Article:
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November 13, 2012 9:00 AM Physician Suicide

By Aaron Carroll

I’ve mentioned before in passing that physicians have the highest suicide rate of any profession. Some more details about this are to be found in a recent study, “Details on suicide among US physicians: data from the National Violent Death Reporting System“:

Objective: Physician suicide is an important public health problem as the rate of suicide is higher among physicians than the general population. Unfortunately, few studies have evaluated information about mental health comorbidities and psychosocial stressors which may contribute to physician suicide. We sought to evaluate these factors among physicians versus non-physician suicide victims.
Methods: We used data from the United States National Violent Death Reporting System to evaluate demographics, mental health variables, recent stressors and suicide methods among physician versus non-physician suicide victims in 17 states.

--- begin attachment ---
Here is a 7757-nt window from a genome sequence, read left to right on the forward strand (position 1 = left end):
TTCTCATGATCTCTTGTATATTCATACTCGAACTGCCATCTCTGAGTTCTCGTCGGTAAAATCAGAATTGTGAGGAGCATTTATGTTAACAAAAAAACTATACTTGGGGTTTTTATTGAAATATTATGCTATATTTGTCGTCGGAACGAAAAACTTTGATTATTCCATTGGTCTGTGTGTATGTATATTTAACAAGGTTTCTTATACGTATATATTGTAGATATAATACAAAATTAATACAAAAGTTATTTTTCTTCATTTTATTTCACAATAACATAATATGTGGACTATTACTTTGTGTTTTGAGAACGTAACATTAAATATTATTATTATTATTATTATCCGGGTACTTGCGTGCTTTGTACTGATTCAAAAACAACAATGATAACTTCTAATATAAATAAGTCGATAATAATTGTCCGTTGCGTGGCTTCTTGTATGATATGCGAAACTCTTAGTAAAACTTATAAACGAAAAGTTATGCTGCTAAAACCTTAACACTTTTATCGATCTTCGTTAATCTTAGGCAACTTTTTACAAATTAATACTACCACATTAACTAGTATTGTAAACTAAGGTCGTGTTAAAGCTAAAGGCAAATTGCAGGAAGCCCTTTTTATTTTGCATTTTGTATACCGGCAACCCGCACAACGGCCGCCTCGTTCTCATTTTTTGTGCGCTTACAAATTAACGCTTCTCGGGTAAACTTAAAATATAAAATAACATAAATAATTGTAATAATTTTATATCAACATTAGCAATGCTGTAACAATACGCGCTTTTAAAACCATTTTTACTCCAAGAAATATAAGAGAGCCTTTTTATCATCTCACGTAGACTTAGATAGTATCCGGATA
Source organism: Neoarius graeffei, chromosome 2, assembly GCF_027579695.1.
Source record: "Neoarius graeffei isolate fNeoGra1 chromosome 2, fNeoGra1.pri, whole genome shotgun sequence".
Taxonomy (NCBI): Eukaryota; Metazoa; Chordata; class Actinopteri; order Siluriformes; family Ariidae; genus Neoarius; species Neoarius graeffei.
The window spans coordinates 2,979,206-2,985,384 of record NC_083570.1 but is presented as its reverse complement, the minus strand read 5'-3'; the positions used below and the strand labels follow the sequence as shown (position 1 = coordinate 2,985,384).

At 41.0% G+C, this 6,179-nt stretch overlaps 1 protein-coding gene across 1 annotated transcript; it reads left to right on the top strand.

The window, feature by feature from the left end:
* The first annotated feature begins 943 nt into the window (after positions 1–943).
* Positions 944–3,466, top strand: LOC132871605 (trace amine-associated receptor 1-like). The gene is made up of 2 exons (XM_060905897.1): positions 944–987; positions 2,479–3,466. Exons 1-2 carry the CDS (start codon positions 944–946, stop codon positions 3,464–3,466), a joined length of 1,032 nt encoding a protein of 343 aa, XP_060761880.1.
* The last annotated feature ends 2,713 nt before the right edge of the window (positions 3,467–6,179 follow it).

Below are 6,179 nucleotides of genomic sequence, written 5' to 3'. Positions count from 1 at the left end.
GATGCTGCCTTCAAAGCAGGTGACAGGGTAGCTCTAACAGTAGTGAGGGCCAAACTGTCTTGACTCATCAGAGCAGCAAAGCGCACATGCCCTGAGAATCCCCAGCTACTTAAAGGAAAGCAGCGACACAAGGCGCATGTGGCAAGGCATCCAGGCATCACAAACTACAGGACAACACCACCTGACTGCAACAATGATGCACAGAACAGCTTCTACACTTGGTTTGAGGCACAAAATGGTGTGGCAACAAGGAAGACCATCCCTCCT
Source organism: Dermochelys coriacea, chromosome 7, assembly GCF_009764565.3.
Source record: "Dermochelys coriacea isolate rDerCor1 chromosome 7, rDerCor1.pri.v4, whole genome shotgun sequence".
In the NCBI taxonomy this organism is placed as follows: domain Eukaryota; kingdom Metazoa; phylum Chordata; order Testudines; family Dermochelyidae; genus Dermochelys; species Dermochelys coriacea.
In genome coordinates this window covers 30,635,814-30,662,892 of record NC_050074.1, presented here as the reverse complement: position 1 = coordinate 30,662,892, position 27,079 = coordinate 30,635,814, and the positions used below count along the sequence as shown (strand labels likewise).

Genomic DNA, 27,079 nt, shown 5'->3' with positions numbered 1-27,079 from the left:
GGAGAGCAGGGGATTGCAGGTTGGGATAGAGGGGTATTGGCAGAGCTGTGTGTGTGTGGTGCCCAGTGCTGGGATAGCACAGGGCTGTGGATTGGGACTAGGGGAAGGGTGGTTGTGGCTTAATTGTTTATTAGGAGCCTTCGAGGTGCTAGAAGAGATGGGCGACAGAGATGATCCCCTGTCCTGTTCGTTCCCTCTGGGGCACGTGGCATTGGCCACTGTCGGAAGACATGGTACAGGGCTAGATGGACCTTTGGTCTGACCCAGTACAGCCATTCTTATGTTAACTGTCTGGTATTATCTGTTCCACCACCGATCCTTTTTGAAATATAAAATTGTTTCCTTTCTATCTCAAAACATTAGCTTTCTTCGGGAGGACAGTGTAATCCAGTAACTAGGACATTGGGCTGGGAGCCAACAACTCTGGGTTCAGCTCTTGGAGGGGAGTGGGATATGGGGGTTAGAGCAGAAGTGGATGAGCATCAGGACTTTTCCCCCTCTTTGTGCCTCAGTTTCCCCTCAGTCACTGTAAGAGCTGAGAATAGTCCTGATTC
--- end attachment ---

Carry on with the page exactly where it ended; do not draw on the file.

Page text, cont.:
The results show that physicians who commit suicide are quite different from non-physicians who do the same. Non-physicians are more likely to have experienced a recent crisis or the death of a friend of family member; physicians are not. Physicians who commit suicide, on the other hand, are more likely to have had a recent job problem. Physicians are also more likely to have a known mental illness, but significantly less likely to be on a treatment, like antidepressants. Perhaps most concerning, they are also significantly more likely to have measurable levels of benzodiazepines or barbituates in their blood.

Physicians are known to self-prescribe, or have colleagues prescribe medications for them without proper diagnosis or management. Experts have called for widespread changes to improve the ways in which doctors get help for mental health problems.

The fact is that we as physicians are often bad at caring for ourselves. That, coupled with easier access to dangerous drugs, makes us more likely to commit suicide. It’s not widely discussed, but it’s real, and it’s terrible. We can do better.

[Cross-posted at The Incidental Economist]

Aaron Carroll ,MD, is an associate professor of Pediatrics and the associate director of Children’s Health Services Research at Indiana University School of Medicine.
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